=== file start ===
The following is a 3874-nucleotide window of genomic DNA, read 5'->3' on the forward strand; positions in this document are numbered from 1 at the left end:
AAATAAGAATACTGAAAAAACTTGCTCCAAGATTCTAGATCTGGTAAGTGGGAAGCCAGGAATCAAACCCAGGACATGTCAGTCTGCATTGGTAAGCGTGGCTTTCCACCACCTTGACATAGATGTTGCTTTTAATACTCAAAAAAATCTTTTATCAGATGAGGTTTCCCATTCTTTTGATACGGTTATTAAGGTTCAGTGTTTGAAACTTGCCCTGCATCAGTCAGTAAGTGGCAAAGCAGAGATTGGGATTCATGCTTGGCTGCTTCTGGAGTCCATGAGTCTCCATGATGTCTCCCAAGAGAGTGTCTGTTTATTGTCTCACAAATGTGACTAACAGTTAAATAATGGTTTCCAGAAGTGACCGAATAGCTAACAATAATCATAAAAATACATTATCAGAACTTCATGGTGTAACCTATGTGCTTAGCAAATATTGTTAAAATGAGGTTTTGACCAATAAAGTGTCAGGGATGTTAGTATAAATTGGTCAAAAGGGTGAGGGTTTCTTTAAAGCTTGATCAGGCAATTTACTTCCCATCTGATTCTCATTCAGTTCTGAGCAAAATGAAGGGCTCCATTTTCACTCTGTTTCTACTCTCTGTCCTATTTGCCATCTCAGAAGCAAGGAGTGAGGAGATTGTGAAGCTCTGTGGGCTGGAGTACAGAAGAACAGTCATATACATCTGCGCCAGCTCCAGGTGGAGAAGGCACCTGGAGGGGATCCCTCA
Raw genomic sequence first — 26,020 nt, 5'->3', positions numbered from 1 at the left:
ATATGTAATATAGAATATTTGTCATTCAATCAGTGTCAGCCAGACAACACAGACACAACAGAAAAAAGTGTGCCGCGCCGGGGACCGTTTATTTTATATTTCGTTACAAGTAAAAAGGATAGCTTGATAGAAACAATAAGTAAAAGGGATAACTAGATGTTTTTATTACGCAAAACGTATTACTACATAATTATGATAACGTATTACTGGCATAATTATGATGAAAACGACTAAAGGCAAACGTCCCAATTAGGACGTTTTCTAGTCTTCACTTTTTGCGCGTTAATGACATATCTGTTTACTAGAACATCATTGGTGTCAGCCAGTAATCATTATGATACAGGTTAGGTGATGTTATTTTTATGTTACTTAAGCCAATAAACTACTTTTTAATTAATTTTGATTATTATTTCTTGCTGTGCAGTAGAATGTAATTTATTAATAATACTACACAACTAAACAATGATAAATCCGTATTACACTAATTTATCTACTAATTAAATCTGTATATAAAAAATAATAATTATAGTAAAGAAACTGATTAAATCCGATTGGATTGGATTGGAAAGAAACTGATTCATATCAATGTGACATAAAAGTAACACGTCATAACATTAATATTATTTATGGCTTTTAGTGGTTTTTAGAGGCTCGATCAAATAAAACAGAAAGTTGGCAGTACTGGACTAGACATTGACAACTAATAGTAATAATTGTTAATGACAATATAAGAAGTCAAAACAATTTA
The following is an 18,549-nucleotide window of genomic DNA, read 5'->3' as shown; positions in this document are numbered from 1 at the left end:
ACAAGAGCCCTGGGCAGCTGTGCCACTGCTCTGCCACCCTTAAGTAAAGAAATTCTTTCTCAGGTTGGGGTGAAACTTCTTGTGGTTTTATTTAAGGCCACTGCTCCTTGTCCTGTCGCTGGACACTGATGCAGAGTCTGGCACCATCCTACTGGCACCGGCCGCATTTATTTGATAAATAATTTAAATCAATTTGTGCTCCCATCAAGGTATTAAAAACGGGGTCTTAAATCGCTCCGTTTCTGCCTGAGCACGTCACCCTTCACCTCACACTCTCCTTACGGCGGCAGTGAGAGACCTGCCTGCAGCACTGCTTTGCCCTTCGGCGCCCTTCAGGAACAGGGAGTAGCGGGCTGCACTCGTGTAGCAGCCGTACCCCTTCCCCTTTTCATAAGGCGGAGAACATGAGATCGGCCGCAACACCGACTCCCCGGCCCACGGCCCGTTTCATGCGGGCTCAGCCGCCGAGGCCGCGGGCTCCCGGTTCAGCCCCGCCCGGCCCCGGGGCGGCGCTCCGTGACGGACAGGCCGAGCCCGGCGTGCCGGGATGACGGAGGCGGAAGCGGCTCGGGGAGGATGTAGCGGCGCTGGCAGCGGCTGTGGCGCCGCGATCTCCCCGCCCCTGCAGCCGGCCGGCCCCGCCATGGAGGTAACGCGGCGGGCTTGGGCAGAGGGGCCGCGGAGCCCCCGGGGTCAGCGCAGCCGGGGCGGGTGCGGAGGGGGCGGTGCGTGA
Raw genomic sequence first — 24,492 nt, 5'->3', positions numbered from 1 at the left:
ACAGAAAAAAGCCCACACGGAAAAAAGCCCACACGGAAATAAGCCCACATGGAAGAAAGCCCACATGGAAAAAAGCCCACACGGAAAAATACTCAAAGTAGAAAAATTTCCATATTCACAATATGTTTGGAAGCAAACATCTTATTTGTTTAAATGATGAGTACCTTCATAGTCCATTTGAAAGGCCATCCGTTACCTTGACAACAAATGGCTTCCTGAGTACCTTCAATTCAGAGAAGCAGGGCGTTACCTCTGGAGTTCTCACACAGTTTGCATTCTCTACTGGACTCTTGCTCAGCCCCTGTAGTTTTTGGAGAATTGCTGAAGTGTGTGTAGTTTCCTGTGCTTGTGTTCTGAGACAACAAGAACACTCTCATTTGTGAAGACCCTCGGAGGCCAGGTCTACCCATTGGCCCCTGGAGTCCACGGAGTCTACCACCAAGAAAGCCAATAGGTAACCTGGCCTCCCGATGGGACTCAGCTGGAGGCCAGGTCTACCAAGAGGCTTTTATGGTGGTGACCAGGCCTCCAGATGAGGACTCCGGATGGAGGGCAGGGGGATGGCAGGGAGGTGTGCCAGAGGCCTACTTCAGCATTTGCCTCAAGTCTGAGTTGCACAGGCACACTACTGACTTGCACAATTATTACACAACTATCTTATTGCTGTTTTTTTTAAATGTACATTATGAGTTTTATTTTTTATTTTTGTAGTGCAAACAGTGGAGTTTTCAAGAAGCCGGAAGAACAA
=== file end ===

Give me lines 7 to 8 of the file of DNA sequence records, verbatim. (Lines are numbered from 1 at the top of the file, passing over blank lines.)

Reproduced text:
Raw genomic sequence first — 24,492 nt, 5'->3', positions numbered from 1 at the left:
ACAGAAAAAAGCCCACACGGAAAAAAGCCCACACGGAAATAAGCCCACATGGAAGAAAGCCCACATGGAAAAAAGCCCACACGGAAAAATACTCAAAGTAGAAAAATTTCCATATTCACAATATGTTTGGAAGCAAACATCTTATTTGTTTAAATGATGAGTACCTTCATAGTCCATTTGAAAGGCCATCCGTTACCTTGACAACAAATGGCTTCCTGAGTACCTTCAATTCAGAGAAGCAGGGCGTTACCTCTGGAGTTCTCACACAGTTTGCATTCTCTACTGGACTCTTGCTCAGCCCCTGTAGTTTTTGGAGAATTGCTGAAGTGTGTGTAGTTTCCTGTGCTTGTGTTCTGAGACAACAAGAACACTCTCATTTGTGAAGACCCTCGGAGGCCAGGTCTACCCATTGGCCCCTGGAGTCCACGGAGTCTACCACCAAGAAAGCCAATAGGTAACCTGGCCTCCCGATGGGACTCAGCTGGAGGCCAGGTCTACCAAGAGGCTTTTATGGTGGTGACCAGGCCTCCAGATGAGGACTCCGGATGGAGGGCAGGGGGATGGCAGGGAGGTGTGCCAGAGGCCTACTTCAGCATTTGCCTCAAGTCTGAGTTGCACAGGCACACTACTGACTTGCACAATTATTACACAACTATCTTATTGCTGTTTTTTTTAAATGTACATTATGAGTTTTATTTTTTATTTTTGTAGTGCAAACAGTGGAGTTTTCAAGAAGCCGGAAGAACAA